1 pound Brussels sprouts (ends trimmed), each cut in half

6 tablespoons olive oil

Kosher salt

1 teaspoon black mustard seed (optional)

1 tablespoon Dijon mustard

1 tablespoon coarse-grain/whole-grain mustard

1 tablespoon apple cider vinegar

Preheat the oven to 425 degrees.

Place the Brussels sprouts on a baking sheet. Drizzle with 3 tablespoons of the oil and then sprinkle with ½ teaspoon of salt and all the mustard seed, if using. Use your clean hands to mix everything together. Roast (middle rack) for about 35 minutes, stirring now and then, until the sprouts have softened and browned.

Meanwhile, whisk together the prepared mustards, vinegar and the remaining 3 tablespoons of oil in a large bowl to form an emulsified dressing. Taste and season lightly with salt.

Transfer the warm sprouts to the bowl and toss to incorporate. Serve warm or at room temperature.

Roasted Brussels Sprout Leaves with Pecorino

With a final squeeze of lemon juice over them, these leaves are irresistible.

1 pound Brussels sprouts

Extra-virgin olive oil

Kosher or coarse sea salt

1 or 2 ounces pecorino Romano cheese, freshly and finely grated, for serving

Lemon wedges, for serving

Preheat the oven to 425 degrees.

Peel the leaves off each sprout, which is tedious but meditative, placing them on a rimmed baking sheet as you work.

Drizzle with oil and season lightly with the salt, then use your clean hands to toss until evenly coated. Roast (middle rack) for about 20 minutes, stirring once or twice, until the leaves become crunchy.

Top with the cheese (to taste). Serve right away, squeezing the lemon wedges over them while the leaves are still warm.

Shredded Sprouts Slaw with Gorgonzola and Hazelnuts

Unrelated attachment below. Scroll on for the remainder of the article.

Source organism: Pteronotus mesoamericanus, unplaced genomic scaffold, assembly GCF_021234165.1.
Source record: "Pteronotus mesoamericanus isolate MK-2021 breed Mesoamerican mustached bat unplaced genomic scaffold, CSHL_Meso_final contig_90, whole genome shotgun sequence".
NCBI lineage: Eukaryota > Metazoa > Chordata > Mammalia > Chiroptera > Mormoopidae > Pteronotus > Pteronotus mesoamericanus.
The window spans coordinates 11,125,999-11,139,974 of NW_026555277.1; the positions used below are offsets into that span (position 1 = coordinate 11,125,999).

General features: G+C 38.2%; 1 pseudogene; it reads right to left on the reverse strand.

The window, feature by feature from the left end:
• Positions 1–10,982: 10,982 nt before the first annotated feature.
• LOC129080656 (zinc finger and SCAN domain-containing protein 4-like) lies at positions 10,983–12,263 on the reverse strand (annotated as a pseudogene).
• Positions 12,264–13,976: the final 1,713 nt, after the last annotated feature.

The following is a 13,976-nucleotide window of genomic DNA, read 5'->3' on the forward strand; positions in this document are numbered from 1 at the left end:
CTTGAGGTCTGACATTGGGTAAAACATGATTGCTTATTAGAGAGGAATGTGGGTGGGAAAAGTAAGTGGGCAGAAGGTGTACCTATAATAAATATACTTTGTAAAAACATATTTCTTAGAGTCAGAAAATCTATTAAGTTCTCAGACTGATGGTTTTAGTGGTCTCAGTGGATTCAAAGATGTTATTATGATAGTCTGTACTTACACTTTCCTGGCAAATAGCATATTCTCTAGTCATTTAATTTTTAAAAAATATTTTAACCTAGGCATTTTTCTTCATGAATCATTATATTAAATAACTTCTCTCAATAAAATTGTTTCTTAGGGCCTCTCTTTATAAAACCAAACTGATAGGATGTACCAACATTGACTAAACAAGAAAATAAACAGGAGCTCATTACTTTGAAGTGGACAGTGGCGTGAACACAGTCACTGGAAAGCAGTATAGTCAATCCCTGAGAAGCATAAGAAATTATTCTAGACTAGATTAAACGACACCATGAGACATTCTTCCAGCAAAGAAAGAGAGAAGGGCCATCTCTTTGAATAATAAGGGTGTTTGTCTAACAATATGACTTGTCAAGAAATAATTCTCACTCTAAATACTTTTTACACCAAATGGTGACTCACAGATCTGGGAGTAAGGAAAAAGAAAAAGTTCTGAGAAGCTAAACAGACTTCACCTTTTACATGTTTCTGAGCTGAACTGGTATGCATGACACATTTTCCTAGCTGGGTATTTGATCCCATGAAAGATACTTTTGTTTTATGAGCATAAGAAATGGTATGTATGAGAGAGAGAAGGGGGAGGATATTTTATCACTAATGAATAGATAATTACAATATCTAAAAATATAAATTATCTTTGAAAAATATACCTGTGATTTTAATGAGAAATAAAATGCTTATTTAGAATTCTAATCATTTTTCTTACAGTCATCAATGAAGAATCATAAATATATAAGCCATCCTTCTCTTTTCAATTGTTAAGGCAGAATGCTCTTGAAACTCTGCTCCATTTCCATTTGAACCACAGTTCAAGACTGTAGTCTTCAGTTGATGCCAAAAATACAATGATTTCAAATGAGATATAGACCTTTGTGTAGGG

Keep this in mind as an easy/last-minute holiday side dish.

Make ahead: The Brussels sprouts can be prepped (without dressing) and refrigerated in a zip-top bag for several days in advance.

1 pound Brussels sprouts, ends trimmed

Extra-virgin olive oil

Fresh lemon juice

Kosher or sea salt

Gorgonzola cheese, crumbled

Toasted, chopped hazelnuts (see note)

Thinly slice the Brussels sprouts, placing them in a mixing bowl as you work. Drizzle with equal parts oil and lemon juice (to taste). Use your clean hands to scrunch them, so the Brussels sprouts soften a bit. Season lightly with salt.

Serve at room temperature, topped with crumbled cheese and the chopped, toasted hazelnuts.

Note: Toast the hazelnuts in a small, dry skillet over medium-low heat for several minutes, until fragrant and lightly browned. Cool before using.

Sheet Pan Sausage Dinner with Roasted Grapes and Broccoli Rabe

Sweet grapes, bitter broccoli rabe and fennel-y sausage come together in this easy, one-pan dinner.

1 pound broccoli rabe, tough ends trimmed, coarsely chopped

1 pound seedless red grapes, stemmed

3 tablespoons olive oil

½ teaspoon kosher salt

8 fresh Italian sausages, preferably with fennel seed

Preheat the oven to 375 degrees.

Spread the broccoli rabe and grapes on a rimmed baking sheet. Drizzle with the oil and sprinkle with the salt, then use your clean hands to toss and coat evenly; make sure they are arranged in a single layer. Arrange the sausages on top, with plenty of room between them.

Roast (middle rack) for about 30 minutes, turning the sausages over and giving the broccoli rabe and grapes a stir halfway through, until the broccoli rabe is tender, the grapes are nearly jammy and the sausages are cooked through and browned.

Serve hot, straight from the pan.

Concord Grape Shrub

5 to 10 servings (makes 2½ cups)

Drink this straight up, stirred into cocktails or with seltzer water.

Make ahead: The grape and sugar mixture needs to refrigerate for 1 day, and the shrub needs to cure in the refrigerator for a day before serving. Once completed, it can be refrigerated for up to one month.

3 cups Concord grapes, stemmed and rinsed

½  cup sugar

1½  cups apple cider vinegar


Combine the grapes and sugar in a large, clean jar. Use a wooden spoon to gently muddle the mixture. Seal the jar and refrigerate for 24 hours.

Strain the mixture through a fine-mesh strainer, into a separate large, clean jar, pressing down firmly to extract all the juice you can from the grapes. Discard the solids. Seal and refrigerate for one day.

Add the vinegar, stirring to incorporate. The shrub is ready to use, although it will mellow, and perhaps be more drinkable straight up, if you let it sit in the refrigerator for a few hours.